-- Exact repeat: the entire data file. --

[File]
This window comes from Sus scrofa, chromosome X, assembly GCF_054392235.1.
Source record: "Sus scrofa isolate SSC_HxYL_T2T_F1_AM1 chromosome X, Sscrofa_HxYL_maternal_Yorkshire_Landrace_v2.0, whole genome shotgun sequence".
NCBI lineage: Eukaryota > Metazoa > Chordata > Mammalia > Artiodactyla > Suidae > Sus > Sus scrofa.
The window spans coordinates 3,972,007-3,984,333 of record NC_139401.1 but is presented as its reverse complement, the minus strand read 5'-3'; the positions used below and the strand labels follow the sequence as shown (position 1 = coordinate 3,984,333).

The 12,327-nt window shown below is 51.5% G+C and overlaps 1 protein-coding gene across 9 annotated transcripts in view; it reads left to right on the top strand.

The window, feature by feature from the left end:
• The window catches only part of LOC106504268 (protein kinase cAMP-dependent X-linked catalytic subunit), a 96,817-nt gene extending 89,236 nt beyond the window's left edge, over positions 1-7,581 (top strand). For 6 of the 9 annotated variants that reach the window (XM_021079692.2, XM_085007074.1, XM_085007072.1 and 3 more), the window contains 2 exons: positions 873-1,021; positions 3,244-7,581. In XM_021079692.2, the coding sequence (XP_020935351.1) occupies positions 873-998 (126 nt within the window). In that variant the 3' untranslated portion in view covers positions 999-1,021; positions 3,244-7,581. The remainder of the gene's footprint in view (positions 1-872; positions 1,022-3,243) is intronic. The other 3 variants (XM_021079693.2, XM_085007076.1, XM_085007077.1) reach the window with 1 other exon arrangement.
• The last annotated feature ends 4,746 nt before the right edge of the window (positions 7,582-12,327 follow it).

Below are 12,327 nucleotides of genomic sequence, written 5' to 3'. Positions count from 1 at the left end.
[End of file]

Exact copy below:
This window comes from Sus scrofa, chromosome X, assembly GCF_054392235.1.
Source record: "Sus scrofa isolate SSC_HxYL_T2T_F1_AM1 chromosome X, Sscrofa_HxYL_maternal_Yorkshire_Landrace_v2.0, whole genome shotgun sequence".
NCBI lineage: Eukaryota > Metazoa > Chordata > Mammalia > Artiodactyla > Suidae > Sus > Sus scrofa.
The window spans coordinates 3,972,007-3,984,333 of record NC_139401.1 but is presented as its reverse complement, the minus strand read 5'-3'; the positions used below and the strand labels follow the sequence as shown (position 1 = coordinate 3,984,333).

The 12,327-nt window shown below is 51.5% G+C and overlaps 1 protein-coding gene across 9 annotated transcripts in view; it reads left to right on the top strand.

The window, feature by feature from the left end:
• The window catches only part of LOC106504268 (protein kinase cAMP-dependent X-linked catalytic subunit), a 96,817-nt gene extending 89,236 nt beyond the window's left edge, over positions 1-7,581 (top strand). For 6 of the 9 annotated variants that reach the window (XM_021079692.2, XM_085007074.1, XM_085007072.1 and 3 more), the window contains 2 exons: positions 873-1,021; positions 3,244-7,581. In XM_021079692.2, the coding sequence (XP_020935351.1) occupies positions 873-998 (126 nt within the window). In that variant the 3' untranslated portion in view covers positions 999-1,021; positions 3,244-7,581. The remainder of the gene's footprint in view (positions 1-872; positions 1,022-3,243) is intronic. The other 3 variants (XM_021079693.2, XM_085007076.1, XM_085007077.1) reach the window with 1 other exon arrangement.
• The last annotated feature ends 4,746 nt before the right edge of the window (positions 7,582-12,327 follow it).

Below are 12,327 nucleotides of genomic sequence, written 5' to 3'. Positions count from 1 at the left end.